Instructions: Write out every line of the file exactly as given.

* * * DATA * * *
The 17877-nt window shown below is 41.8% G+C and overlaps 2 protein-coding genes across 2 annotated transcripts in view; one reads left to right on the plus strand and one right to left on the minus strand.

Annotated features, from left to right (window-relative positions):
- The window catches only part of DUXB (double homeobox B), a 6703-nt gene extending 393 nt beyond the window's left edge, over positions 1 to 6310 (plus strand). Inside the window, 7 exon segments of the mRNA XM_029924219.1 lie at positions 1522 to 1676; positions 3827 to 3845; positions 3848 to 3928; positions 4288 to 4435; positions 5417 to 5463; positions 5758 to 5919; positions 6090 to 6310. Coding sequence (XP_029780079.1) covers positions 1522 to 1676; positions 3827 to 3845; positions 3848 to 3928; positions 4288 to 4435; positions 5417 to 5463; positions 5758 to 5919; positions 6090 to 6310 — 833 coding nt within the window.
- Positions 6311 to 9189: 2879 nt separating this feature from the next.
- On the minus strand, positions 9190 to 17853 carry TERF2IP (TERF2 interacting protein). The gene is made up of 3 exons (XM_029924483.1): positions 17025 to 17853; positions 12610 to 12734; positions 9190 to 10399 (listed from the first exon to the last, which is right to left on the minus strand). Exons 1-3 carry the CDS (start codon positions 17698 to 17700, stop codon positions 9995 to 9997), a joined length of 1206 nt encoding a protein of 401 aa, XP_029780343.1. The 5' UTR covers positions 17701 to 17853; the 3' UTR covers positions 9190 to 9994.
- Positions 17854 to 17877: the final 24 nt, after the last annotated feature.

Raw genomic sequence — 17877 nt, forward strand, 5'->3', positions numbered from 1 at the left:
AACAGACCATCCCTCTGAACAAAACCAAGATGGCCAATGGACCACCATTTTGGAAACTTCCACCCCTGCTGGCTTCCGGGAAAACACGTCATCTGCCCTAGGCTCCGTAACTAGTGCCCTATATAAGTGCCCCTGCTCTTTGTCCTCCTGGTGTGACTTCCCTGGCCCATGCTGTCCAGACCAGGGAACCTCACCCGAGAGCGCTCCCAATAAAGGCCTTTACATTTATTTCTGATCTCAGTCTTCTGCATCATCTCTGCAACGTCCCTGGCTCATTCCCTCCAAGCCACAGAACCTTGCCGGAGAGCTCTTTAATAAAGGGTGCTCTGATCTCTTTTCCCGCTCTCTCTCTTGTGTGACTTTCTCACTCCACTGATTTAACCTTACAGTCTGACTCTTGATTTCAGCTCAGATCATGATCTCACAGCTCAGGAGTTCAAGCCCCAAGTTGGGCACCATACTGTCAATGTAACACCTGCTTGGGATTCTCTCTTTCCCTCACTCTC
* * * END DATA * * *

The 17877-nt window shown below is 41.8% G+C and overlaps 2 protein-coding genes across 2 annotated transcripts in view; one reads left to right on the plus strand and one right to left on the minus strand.

Annotated features, from left to right (window-relative positions):
- The window catches only part of DUXB (double homeobox B), a 6703-nt gene extending 393 nt beyond the window's left edge, over positions 1 to 6310 (plus strand). Inside the window, 7 exon segments of the mRNA XM_029924219.1 lie at positions 1522 to 1676; positions 3827 to 3845; positions 3848 to 3928; positions 4288 to 4435; positions 5417 to 5463; positions 5758 to 5919; positions 6090 to 6310. Coding sequence (XP_029780079.1) covers positions 1522 to 1676; positions 3827 to 3845; positions 3848 to 3928; positions 4288 to 4435; positions 5417 to 5463; positions 5758 to 5919; positions 6090 to 6310 — 833 coding nt within the window.
- Positions 6311 to 9189: 2879 nt separating this feature from the next.
- On the minus strand, positions 9190 to 17853 carry TERF2IP (TERF2 interacting protein). The gene is made up of 3 exons (XM_029924483.1): positions 17025 to 17853; positions 12610 to 12734; positions 9190 to 10399 (listed from the first exon to the last, which is right to left on the minus strand). Exons 1-3 carry the CDS (start codon positions 17698 to 17700, stop codon positions 9995 to 9997), a joined length of 1206 nt encoding a protein of 401 aa, XP_029780343.1. The 5' UTR covers positions 17701 to 17853; the 3' UTR covers positions 9190 to 9994.
- Positions 17854 to 17877: the final 24 nt, after the last annotated feature.

Raw genomic sequence — 17877 nt, forward strand, 5'->3', positions numbered from 1 at the left:
AACAGACCATCCCTCTGAACAAAACCAAGATGGCCAATGGACCACCATTTTGGAAACTTCCACCCCTGCTGGCTTCCGGGAAAACACGTCATCTGCCCTAGGCTCCGTAACTAGTGCCCTATATAAGTGCCCCTGCTCTTTGTCCTCCTGGTGTGACTTCCCTGGCCCATGCTGTCCAGACCAGGGAACCTCACCCGAGAGCGCTCCCAATAAAGGCCTTTACATTTATTTCTGATCTCAGTCTTCTGCATCATCTCTGCAACGTCCCTGGCTCATTCCCTCCAAGCCACAGAACCTTGCCGGAGAGCTCTTTAATAAAGGGTGCTCTGATCTCTTTTCCCGCTCTCTCTCTTGTGTGACTTTCTCACTCCACTGATTTAACCTTACAGTCTGACTCTTGATTTCAGCTCAGATCATGATCTCACAGCTCAGGAGTTCAAGCCCCAAGTTGGGCACCATACTGTCAATGTAACACCTGCTTGGGATTCTCTCTTTCCCTCACTCTC